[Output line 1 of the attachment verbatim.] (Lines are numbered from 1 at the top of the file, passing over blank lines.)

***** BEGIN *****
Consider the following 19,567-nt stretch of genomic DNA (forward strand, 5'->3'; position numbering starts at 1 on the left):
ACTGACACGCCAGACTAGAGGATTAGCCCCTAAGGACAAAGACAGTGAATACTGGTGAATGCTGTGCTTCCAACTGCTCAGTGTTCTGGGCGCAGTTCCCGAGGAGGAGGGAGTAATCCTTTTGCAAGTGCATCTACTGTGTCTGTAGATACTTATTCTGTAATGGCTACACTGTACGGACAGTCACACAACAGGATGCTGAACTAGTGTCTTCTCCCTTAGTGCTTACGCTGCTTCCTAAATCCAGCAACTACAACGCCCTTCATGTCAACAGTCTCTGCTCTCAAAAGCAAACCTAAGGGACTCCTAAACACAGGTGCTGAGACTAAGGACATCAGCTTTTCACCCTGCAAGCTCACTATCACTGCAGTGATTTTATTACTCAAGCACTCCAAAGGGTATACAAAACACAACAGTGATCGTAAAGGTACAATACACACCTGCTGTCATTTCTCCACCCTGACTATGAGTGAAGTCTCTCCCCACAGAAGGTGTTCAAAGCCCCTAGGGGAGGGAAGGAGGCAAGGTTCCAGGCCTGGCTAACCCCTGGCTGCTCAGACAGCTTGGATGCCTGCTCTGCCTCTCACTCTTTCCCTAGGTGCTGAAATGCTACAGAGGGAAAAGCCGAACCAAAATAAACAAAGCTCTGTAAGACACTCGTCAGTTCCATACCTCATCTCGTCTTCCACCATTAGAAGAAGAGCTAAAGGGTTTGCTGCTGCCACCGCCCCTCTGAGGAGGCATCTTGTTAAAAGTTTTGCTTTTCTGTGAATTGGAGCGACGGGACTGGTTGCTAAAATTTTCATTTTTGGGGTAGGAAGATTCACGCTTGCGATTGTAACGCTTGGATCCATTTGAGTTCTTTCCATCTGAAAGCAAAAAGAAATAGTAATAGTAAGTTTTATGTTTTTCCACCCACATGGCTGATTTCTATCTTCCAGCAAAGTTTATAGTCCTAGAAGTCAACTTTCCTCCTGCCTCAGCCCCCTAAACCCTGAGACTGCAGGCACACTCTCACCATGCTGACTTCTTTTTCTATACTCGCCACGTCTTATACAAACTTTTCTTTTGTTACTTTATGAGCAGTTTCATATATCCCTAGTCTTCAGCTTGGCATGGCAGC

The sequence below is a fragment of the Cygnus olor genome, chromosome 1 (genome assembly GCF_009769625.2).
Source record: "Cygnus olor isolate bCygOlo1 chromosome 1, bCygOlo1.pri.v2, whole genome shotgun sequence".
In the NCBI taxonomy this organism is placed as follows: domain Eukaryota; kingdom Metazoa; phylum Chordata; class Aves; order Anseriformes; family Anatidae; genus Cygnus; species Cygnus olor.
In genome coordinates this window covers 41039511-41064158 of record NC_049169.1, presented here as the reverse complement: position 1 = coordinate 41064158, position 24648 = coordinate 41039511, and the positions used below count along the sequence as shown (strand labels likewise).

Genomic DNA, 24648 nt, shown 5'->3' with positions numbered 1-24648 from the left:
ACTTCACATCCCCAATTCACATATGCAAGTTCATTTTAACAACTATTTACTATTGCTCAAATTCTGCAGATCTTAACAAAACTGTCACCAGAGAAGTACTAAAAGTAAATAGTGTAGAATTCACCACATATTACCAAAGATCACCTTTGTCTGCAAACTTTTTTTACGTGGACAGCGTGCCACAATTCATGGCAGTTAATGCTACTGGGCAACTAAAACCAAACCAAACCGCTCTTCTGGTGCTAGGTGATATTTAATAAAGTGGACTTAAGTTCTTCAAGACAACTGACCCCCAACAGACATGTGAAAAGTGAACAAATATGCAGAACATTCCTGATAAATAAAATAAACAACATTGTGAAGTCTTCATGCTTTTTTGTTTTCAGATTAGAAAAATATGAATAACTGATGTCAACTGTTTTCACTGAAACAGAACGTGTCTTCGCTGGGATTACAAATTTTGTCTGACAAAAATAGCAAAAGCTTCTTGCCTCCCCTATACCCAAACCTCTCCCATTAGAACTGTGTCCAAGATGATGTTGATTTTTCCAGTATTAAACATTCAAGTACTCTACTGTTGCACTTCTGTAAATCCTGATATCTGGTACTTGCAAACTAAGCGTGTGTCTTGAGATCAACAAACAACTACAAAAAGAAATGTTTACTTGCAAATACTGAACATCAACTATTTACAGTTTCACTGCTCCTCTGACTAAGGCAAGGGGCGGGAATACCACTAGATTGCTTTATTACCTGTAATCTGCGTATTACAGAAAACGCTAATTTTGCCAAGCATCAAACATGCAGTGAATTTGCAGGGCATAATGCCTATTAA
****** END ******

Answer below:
Consider the following 19,567-nt stretch of genomic DNA (forward strand, 5'->3'; position numbering starts at 1 on the left):